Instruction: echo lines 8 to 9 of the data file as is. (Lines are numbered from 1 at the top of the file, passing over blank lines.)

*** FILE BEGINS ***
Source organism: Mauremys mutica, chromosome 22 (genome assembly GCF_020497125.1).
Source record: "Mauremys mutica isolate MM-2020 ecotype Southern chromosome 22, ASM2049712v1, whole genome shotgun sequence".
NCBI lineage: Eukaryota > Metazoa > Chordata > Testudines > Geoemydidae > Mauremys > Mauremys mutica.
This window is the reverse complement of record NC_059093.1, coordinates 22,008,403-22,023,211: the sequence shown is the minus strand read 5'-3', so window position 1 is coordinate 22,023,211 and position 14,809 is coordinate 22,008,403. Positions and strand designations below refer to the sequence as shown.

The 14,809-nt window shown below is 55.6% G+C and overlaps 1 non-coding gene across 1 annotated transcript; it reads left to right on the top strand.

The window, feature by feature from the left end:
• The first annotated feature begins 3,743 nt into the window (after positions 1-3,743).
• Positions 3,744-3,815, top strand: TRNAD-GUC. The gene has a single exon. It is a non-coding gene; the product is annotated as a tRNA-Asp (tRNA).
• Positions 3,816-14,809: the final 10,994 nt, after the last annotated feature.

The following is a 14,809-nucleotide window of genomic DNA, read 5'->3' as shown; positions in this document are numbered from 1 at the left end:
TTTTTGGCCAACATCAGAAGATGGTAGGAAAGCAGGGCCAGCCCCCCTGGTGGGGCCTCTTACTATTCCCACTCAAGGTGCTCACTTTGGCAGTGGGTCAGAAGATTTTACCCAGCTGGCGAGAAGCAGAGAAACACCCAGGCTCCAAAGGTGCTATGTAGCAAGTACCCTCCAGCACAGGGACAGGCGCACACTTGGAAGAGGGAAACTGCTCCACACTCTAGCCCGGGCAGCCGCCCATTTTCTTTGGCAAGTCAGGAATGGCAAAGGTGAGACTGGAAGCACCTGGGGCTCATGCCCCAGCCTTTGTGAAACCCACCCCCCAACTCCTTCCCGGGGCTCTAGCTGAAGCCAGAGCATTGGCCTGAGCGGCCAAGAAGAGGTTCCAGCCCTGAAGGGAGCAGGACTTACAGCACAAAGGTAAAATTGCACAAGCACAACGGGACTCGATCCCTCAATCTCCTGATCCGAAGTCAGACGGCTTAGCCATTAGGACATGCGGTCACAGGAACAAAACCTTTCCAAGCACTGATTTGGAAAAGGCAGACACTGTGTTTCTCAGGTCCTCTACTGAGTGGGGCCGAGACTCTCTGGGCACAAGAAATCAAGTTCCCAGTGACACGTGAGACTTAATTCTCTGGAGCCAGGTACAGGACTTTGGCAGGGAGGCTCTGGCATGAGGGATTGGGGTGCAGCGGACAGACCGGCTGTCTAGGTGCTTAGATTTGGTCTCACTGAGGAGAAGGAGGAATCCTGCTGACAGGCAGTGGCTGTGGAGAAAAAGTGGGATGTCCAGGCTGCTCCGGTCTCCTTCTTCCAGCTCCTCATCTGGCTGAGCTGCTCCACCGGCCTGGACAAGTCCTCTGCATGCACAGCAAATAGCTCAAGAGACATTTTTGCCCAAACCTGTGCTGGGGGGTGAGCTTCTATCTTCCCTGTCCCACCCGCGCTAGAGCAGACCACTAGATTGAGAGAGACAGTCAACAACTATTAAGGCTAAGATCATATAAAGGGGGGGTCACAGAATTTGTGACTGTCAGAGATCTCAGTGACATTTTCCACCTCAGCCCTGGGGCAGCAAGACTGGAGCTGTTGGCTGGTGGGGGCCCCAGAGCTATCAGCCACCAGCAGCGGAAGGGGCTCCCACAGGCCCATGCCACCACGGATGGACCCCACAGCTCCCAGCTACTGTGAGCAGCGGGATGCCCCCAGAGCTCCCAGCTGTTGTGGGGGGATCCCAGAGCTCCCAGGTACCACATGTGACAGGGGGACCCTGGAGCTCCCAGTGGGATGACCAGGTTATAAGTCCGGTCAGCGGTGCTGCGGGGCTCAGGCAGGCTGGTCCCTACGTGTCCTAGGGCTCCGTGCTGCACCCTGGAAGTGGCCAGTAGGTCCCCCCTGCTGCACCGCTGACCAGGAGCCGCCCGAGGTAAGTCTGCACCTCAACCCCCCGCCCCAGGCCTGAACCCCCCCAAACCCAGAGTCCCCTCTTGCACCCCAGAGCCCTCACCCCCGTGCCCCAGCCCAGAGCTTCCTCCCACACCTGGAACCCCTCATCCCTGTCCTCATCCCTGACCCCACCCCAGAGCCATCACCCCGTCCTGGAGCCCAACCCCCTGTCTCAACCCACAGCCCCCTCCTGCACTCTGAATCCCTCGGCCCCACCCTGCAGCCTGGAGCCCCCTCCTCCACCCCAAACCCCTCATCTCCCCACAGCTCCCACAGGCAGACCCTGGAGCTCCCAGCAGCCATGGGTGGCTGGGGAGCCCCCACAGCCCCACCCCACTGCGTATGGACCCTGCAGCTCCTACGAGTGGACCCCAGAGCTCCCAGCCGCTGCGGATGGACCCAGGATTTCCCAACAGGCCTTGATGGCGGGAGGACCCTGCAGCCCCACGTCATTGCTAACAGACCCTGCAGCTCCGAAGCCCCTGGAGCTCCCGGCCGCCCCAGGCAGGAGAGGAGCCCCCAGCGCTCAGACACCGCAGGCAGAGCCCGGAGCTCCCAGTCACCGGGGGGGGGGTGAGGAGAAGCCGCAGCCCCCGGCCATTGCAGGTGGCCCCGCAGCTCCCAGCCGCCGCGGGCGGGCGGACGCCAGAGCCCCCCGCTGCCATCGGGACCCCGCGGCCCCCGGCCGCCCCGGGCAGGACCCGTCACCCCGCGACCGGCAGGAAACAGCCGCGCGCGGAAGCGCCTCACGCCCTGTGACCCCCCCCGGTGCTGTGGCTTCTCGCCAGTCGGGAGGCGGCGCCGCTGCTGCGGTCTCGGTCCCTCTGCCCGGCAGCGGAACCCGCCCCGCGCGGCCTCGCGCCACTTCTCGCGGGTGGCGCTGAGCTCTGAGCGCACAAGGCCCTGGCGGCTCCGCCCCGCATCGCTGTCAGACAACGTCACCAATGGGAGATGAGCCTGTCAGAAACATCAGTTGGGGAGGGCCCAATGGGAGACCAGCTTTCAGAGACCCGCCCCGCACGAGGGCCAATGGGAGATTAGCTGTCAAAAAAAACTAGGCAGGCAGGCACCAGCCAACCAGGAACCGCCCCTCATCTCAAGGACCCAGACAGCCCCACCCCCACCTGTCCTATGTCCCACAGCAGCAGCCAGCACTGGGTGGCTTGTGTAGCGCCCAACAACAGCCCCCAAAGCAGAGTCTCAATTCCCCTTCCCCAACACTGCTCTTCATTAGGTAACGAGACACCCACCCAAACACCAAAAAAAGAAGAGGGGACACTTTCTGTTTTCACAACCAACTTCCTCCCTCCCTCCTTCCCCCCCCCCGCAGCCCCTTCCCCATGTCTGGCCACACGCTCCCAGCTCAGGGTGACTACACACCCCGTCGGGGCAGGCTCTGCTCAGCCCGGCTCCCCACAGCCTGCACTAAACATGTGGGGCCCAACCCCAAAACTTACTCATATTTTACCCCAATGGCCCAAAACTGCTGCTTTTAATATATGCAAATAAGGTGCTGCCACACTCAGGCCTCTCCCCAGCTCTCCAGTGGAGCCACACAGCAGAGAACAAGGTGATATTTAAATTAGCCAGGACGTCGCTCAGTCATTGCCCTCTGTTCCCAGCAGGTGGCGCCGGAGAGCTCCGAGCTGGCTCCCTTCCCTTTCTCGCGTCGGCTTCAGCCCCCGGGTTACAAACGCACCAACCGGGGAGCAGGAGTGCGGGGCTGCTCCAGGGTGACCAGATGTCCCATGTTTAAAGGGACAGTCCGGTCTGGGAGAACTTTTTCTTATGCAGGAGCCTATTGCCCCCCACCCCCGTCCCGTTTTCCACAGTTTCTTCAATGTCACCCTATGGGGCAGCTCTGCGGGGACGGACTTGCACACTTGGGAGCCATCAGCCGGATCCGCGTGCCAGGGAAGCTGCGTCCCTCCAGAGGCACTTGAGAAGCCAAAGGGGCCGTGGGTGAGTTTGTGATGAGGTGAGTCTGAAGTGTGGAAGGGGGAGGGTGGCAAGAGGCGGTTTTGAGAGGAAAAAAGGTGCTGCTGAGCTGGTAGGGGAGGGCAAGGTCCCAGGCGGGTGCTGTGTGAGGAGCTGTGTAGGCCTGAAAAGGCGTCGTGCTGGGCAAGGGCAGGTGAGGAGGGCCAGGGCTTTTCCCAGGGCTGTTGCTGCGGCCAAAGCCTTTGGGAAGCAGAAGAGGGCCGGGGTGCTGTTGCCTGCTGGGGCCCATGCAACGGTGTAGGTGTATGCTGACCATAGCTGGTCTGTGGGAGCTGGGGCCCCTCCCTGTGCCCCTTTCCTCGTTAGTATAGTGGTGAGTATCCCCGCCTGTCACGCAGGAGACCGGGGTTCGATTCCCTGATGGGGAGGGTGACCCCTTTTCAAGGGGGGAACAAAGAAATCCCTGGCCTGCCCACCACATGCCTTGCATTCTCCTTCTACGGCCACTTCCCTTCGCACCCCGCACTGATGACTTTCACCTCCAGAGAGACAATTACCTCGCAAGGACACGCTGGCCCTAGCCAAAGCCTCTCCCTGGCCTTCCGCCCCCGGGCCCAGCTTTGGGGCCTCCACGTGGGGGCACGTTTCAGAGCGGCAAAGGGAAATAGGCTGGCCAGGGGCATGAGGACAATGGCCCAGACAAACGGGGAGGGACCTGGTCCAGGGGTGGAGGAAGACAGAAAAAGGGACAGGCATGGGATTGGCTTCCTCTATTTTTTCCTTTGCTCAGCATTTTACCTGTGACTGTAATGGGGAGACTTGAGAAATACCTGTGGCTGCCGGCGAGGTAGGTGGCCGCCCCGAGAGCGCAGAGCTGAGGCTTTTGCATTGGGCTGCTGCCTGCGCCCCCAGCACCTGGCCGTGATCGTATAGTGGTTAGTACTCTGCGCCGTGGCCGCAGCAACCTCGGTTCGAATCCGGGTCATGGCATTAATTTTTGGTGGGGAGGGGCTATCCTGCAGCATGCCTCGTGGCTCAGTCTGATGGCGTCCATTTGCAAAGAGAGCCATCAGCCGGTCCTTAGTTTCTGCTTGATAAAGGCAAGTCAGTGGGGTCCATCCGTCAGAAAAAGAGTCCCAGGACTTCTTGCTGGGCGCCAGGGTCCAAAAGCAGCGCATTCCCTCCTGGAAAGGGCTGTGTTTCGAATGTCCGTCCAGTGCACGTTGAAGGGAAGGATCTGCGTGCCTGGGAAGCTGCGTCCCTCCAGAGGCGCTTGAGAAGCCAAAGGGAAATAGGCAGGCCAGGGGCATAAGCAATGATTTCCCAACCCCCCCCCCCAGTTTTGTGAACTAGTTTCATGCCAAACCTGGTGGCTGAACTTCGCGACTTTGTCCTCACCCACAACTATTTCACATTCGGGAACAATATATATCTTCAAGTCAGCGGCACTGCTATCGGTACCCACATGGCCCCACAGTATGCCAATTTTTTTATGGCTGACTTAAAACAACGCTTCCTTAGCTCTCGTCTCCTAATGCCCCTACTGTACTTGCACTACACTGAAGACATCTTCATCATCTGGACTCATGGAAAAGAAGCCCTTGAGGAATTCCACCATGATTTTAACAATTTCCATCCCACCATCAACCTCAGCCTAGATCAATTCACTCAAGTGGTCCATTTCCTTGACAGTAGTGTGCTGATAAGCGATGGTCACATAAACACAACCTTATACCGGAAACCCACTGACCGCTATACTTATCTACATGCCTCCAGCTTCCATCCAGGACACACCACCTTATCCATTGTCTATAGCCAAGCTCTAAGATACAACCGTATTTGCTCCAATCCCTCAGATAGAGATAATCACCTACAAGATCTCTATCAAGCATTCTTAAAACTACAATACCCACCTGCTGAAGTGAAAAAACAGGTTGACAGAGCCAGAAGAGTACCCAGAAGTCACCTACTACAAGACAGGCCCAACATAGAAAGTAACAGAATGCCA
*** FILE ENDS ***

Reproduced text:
• Positions 3,744-3,815, top strand: TRNAD-GUC. The gene has a single exon. It is a non-coding gene; the product is annotated as a tRNA-Asp (tRNA).
• Positions 3,816-14,809: the final 10,994 nt, after the last annotated feature.